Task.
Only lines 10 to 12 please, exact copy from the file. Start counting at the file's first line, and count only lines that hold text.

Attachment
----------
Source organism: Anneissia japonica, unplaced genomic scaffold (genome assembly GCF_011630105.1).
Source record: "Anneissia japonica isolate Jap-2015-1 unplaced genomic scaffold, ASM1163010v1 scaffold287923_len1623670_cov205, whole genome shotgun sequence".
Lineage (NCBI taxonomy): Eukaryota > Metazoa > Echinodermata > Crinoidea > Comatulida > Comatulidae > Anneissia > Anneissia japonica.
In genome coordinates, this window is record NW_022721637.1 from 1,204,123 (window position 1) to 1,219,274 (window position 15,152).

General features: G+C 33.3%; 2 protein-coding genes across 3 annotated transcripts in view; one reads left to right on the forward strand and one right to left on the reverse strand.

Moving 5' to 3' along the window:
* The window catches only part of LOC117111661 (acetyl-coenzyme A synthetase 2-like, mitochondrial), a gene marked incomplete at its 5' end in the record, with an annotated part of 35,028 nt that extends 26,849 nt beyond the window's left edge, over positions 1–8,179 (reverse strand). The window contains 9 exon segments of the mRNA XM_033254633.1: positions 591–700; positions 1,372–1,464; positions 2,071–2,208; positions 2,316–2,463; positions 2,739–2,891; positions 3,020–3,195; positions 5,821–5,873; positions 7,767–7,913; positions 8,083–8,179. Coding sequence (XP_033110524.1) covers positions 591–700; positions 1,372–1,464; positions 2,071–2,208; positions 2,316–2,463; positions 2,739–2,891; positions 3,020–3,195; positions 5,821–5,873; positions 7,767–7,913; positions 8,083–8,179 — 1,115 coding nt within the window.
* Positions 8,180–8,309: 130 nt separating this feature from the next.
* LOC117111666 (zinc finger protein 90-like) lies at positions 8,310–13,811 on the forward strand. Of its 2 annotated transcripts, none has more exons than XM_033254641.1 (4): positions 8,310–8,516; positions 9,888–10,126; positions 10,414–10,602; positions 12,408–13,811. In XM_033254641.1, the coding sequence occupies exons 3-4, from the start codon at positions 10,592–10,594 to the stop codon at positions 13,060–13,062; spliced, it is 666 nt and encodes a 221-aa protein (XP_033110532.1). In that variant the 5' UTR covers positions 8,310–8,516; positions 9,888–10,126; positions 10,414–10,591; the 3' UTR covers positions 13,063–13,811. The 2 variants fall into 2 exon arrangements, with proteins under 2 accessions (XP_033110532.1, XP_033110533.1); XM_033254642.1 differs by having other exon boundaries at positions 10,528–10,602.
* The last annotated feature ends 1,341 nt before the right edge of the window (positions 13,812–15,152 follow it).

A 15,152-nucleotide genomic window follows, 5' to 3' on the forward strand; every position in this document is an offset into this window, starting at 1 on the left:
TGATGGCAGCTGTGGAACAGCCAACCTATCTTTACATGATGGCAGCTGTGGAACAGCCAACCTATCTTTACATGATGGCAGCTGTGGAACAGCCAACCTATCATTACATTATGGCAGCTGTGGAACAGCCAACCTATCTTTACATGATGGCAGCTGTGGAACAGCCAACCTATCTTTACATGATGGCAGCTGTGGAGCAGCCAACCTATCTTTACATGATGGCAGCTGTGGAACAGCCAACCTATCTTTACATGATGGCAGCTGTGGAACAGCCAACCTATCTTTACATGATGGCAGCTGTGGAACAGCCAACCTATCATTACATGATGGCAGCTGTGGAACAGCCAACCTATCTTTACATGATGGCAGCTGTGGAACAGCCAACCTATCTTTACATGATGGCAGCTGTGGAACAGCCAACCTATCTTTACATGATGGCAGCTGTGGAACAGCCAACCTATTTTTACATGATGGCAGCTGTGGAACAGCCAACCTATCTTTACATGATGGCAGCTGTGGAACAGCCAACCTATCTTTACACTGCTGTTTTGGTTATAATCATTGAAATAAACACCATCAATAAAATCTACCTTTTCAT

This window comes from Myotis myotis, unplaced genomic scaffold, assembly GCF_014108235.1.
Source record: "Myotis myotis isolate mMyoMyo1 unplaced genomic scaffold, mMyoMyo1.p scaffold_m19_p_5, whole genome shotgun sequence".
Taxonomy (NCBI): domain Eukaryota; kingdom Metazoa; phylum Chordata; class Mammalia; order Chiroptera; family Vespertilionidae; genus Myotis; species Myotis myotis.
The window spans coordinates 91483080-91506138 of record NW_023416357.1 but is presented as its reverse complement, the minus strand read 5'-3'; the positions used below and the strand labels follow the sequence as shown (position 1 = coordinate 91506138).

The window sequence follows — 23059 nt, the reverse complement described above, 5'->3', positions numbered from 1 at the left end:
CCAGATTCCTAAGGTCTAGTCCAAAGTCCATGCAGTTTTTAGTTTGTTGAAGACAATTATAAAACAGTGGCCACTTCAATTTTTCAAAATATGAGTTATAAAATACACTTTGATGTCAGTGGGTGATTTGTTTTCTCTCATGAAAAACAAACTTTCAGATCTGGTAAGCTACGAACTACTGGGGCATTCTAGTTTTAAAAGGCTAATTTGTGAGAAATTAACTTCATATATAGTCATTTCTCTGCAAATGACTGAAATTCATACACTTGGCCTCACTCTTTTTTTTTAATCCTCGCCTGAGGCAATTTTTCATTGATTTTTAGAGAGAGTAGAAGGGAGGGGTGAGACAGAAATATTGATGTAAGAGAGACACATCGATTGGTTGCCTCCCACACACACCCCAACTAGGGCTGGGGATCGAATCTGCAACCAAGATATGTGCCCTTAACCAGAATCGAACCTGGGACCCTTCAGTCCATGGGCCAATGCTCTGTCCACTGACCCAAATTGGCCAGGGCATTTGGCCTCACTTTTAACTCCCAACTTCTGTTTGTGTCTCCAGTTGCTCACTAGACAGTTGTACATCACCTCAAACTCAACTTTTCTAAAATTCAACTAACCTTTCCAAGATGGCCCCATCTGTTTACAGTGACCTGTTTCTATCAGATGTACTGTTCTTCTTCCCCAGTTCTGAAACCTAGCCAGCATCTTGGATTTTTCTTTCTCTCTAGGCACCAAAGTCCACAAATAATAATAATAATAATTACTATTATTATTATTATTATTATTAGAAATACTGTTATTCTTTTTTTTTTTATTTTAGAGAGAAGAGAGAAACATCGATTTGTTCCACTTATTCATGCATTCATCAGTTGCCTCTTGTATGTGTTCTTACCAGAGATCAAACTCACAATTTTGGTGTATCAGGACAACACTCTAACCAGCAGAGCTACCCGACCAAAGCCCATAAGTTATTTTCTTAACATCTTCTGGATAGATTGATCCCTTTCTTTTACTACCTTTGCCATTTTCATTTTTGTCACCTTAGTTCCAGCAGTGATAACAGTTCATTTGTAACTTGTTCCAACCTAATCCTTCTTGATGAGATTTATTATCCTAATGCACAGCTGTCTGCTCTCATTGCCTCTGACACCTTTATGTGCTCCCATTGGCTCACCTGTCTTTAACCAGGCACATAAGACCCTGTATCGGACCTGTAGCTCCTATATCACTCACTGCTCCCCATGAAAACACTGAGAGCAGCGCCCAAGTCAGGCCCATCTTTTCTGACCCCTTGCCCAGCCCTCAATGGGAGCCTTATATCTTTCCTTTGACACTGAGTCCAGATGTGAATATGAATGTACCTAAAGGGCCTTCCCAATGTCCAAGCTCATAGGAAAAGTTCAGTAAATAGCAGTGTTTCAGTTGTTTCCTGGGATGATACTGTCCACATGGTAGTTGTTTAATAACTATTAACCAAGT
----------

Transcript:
* The last annotated feature ends 1,341 nt before the right edge of the window (positions 13,812–15,152 follow it).

A 15,152-nucleotide genomic window follows, 5' to 3' on the forward strand; every position in this document is an offset into this window, starting at 1 on the left:
TGATGGCAGCTGTGGAACAGCCAACCTATCTTTACATGATGGCAGCTGTGGAACAGCCAACCTATCTTTACATGATGGCAGCTGTGGAACAGCCAACCTATCATTACATTATGGCAGCTGTGGAACAGCCAACCTATCTTTACATGATGGCAGCTGTGGAACAGCCAACCTATCTTTACATGATGGCAGCTGTGGAGCAGCCAACCTATCTTTACATGATGGCAGCTGTGGAACAGCCAACCTATCTTTACATGATGGCAGCTGTGGAACAGCCAACCTATCTTTACATGATGGCAGCTGTGGAACAGCCAACCTATCATTACATGATGGCAGCTGTGGAACAGCCAACCTATCTTTACATGATGGCAGCTGTGGAACAGCCAACCTATCTTTACATGATGGCAGCTGTGGAACAGCCAACCTATCTTTACATGATGGCAGCTGTGGAACAGCCAACCTATTTTTACATGATGGCAGCTGTGGAACAGCCAACCTATCTTTACATGATGGCAGCTGTGGAACAGCCAACCTATCTTTACACTGCTGTTTTGGTTATAATCATTGAAATAAACACCATCAATAAAATCTACCTTTTCAT